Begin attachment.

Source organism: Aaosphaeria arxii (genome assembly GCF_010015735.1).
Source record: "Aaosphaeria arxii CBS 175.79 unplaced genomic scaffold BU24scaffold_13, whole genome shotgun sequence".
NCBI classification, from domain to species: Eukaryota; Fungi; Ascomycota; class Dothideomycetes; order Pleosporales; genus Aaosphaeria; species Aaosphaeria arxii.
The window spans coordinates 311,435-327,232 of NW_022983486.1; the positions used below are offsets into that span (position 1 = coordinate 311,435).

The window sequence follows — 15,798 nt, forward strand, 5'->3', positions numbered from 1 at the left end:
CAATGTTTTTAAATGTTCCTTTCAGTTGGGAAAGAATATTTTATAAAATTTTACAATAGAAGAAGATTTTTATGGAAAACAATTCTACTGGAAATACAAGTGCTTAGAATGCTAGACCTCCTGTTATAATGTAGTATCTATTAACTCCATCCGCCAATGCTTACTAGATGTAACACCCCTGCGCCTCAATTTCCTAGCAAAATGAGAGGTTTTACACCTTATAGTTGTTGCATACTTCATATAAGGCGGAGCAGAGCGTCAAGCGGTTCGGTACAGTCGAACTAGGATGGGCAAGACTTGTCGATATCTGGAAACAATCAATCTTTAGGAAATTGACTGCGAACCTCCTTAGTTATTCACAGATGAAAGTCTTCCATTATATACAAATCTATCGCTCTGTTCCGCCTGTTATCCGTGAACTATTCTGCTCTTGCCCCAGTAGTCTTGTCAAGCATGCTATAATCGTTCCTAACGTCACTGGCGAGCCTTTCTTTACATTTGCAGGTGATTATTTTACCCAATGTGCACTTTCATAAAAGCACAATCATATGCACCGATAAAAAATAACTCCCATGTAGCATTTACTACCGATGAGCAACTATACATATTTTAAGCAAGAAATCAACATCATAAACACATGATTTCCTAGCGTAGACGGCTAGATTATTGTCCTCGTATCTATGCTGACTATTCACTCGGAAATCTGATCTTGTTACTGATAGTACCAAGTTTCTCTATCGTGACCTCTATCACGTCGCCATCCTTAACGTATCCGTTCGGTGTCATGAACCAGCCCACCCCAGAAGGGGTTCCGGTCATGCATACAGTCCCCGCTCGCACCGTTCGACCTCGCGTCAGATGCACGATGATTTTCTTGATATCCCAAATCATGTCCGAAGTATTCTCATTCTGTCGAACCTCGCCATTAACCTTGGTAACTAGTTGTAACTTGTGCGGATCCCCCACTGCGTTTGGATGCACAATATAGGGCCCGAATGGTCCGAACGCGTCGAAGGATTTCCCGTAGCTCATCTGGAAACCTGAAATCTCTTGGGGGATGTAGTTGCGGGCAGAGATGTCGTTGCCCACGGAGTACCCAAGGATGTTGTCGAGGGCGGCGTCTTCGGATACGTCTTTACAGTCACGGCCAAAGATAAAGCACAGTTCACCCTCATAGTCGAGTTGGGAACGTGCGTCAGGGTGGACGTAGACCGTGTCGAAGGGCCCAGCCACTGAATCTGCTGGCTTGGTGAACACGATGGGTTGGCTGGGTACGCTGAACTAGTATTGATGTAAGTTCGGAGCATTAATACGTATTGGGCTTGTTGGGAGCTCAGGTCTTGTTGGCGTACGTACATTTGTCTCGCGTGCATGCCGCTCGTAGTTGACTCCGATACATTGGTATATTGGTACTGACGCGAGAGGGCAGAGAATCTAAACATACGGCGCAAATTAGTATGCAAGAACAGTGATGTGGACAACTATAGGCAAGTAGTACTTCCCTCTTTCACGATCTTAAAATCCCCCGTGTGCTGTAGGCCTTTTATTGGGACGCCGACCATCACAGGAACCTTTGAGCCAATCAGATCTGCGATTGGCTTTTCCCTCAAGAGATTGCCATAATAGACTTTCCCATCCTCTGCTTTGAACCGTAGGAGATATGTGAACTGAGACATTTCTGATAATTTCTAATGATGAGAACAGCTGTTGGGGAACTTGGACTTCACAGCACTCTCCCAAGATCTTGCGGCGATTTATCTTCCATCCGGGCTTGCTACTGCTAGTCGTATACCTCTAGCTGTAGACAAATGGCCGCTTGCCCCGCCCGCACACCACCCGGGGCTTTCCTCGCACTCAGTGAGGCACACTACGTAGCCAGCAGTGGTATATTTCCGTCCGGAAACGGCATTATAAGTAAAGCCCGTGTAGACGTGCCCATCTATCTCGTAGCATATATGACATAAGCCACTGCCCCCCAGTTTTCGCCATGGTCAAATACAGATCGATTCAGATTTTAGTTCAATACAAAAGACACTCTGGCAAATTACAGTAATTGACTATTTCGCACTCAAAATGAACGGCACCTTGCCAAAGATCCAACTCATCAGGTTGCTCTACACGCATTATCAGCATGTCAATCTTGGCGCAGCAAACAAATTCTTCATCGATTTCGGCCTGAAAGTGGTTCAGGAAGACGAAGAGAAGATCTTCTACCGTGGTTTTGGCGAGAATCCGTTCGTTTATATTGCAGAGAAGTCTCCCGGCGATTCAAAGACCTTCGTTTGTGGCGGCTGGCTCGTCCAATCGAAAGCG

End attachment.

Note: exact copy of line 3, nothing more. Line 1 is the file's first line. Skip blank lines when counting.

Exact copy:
NCBI classification, from domain to species: Eukaryota; Fungi; Ascomycota; class Dothideomycetes; order Pleosporales; genus Aaosphaeria; species Aaosphaeria arxii.